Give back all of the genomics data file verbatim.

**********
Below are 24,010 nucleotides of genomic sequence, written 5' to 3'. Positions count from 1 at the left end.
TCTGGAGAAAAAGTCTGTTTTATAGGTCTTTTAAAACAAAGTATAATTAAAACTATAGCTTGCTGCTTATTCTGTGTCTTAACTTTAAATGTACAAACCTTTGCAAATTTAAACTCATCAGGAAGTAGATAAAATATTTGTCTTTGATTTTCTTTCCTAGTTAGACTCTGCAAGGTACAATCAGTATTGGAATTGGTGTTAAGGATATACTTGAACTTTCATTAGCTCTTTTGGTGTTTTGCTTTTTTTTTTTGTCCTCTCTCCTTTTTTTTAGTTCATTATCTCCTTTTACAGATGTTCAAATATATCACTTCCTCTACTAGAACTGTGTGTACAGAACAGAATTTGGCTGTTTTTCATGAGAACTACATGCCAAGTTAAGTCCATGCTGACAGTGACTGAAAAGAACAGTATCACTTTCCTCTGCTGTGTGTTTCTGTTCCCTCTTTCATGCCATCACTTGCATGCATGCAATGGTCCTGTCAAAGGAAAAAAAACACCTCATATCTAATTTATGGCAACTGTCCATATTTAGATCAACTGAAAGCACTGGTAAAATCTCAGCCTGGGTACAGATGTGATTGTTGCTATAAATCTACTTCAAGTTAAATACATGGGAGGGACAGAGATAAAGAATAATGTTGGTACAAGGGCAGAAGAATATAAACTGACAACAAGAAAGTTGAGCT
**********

Below are 24,010 nucleotides of genomic sequence, written 5' to 3'. Positions count from 1 at the left end.
TCTGGAGAAAAAGTCTGTTTTATAGGTCTTTTAAAACAAAGTATAATTAAAACTATAGCTTGCTGCTTATTCTGTGTCTTAACTTTAAATGTACAAACCTTTGCAAATTTAAACTCATCAGGAAGTAGATAAAATATTTGTCTTTGATTTTCTTTCCTAGTTAGACTCTGCAAGGTACAATCAGTATTGGAATTGGTGTTAAGGATATACTTGAACTTTCATTAGCTCTTTTGGTGTTTTGCTTTTTTTTTTTGTCCTCTCTCCTTTTTTTTAGTTCATTATCTCCTTTTACAGATGTTCAAATATATCACTTCCTCTACTAGAACTGTGTGTACAGAACAGAATTTGGCTGTTTTTCATGAGAACTACATGCCAAGTTAAGTCCATGCTGACAGTGACTGAAAAGAACAGTATCACTTTCCTCTGCTGTGTGTTTCTGTTCCCTCTTTCATGCCATCACTTGCATGCATGCAATGGTCCTGTCAAAGGAAAAAAAACACCTCATATCTAATTTATGGCAACTGTCCATATTTAGATCAACTGAAAGCACTGGTAAAATCTCAGCCTGGGTACAGATGTGATTGTTGCTATAAATCTACTTCAAGTTAAATACATGGGAGGGACAGAGATAAAGAATAATGTTGGTACAAGGGCAGAAGAATATAAACTGACAACAAGAAAGTTGAGCT